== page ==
by Rachel Crosby
Very, very quietly, my husband and I decided to get healthy. For a short time in our lives, we thought we’d play out what our healthiest selves might look like – before, you know, we pump out some babies and have other mouths to feed. So for three months, we ate really healthy and lost some pounds.
Diets were no new thing for me. As a woman who greets the world with some tits and ass, dieting was something I had learned about in grade seven and from that moment on, dieting and I began our dance. For my husband, this was new. As a man, he has always been taught that he could eat whatever he wants.
Side note: both men and women have been done a real disservice here. Men are never really taught about food, where as women have the opposite extreme where we learn to read nutritional information before Nancy Drew. Both are damaging lessons to learn.
I chose, very deliberately, to not discuss my ongoing three-way relationship between me, my scale and my refrigerator with outside parties. No Facebook status updates (“Yes! 5 lbs to goal weight!” or “Totally killed myself at the gym today – take that, thighs!”), no hardcore website tracking (with the weekly sometimes daily emails reminding me to record all the things I put in my mouth or stick directly to my ass).
My husband, is different. When he gets on to something new, he is on it like sour cream on a baked potato (which I haven’t had in months – can you bring one to me?). He was reading articles and sharing his findings with me. I mean, this whole diet thing was new to him – so many things to discover, facts to prove and mathematical food calculations to roll around in. In fact, when he shared his new food theories with other men, they gave him credit: “Holy shit, dude. You look ripped – what are you doing?” “I’m not eating the buns on my burgers, man. It’s easy.” Me, I was kind of over it. I figured I’d play this food game with him. That’s what love does.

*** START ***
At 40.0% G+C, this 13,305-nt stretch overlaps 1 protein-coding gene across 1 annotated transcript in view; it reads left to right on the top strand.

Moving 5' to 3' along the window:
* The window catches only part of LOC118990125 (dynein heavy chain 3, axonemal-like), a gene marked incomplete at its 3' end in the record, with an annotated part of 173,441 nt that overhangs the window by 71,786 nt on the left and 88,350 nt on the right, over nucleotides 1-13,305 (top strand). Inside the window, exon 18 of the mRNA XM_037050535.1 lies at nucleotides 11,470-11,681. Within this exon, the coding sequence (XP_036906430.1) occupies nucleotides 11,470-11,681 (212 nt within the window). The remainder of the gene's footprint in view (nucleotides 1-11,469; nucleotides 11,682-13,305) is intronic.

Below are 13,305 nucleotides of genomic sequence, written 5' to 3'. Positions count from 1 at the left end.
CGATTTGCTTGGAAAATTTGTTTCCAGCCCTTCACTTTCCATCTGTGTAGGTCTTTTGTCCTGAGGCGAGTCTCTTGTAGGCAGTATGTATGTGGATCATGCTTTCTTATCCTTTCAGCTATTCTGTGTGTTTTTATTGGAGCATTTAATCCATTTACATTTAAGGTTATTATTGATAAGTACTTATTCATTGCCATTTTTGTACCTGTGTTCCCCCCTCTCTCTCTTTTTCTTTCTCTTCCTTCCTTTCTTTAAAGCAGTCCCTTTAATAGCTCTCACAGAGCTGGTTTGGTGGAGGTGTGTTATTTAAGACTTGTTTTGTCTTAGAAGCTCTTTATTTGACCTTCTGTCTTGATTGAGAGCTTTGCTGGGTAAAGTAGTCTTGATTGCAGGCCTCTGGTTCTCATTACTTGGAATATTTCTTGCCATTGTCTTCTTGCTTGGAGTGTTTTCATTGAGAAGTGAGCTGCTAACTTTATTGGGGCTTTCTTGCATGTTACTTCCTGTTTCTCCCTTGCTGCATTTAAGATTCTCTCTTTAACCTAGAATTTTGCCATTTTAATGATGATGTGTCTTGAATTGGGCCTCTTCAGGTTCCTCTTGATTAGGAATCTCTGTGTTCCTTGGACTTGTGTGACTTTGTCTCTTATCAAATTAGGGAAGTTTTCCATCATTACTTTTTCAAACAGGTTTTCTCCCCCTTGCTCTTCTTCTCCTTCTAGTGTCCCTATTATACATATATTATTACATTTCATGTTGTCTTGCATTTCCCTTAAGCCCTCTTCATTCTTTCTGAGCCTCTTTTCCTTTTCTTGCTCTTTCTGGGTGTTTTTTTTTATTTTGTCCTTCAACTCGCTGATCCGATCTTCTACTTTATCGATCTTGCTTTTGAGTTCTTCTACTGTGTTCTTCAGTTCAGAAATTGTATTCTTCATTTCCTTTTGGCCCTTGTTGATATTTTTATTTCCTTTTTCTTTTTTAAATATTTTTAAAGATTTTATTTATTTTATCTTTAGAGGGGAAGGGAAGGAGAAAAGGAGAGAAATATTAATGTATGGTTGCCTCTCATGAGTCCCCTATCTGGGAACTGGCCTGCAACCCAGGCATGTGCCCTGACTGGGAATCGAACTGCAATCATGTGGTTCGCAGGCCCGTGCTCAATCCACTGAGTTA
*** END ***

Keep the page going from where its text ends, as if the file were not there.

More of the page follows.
And for the love of my body and my sanity, I didn’t want to talk about it at all. I was exhausted. I was tired of going to the office christmas party and being engaged in a conversation with a female colleague about my most recent cleanse while chowing down on garlic shrimp. I was bored knowing that as long as I could talk eloquently about zumba or yoga, no group of female strangers in a room were unreachable. I was sick of getting wine drunk and hate-reading on Facebook late into the night.
My worth is more than my weight.
But our bodies are fair game for anybody and everybody to comment on, poke at, compliment or backwards compliment at will and generally inquire about over tea (Nettle tea, good for digestion, mild laxative effect, etc., etc., etc..) And don’t even get me started on how that triples nine thousand percent when you are pregnant.
Our hush became a dull roar soon enough, on a family vacation where my husband’s family hadn’t seen us since our summer wedding. Suddenly, the two dress sizes I dropped was the topic of the day. All my female relatives came up to me and – before asking how my newly married life is – said, “You’ve lost weight!” Yes, I suppose I had. I suppose it meant that I had conquered my love/hate relationship with food. I was skinny and pretty and I deserved all the accolades for my hard work.
I wanted to scream: “Stop talking about it!”
It’s hard, isn’t it? I’m writing about it, aren’t I? Even as I type this, I could be a hypocrite. My hunch is that as you read this, you’re wondering in the back of your mind, how did I lose the weight and maybe you wish I told you exactly what I ate, and what I counted, and how I made myself accountable, and what weight was I before and what did I look like now, etc. But I don’t want to talk about it with you. What I do in the comfort of my own kitchen is private, isn’t it?
I believe it isn’t too late. We can slowly we turn our heads away from the mirror and towards something greater than ourselves. Cause I don’t want to bond with you over my caloric intake anymore.
(Picture by larskflem via Flickr)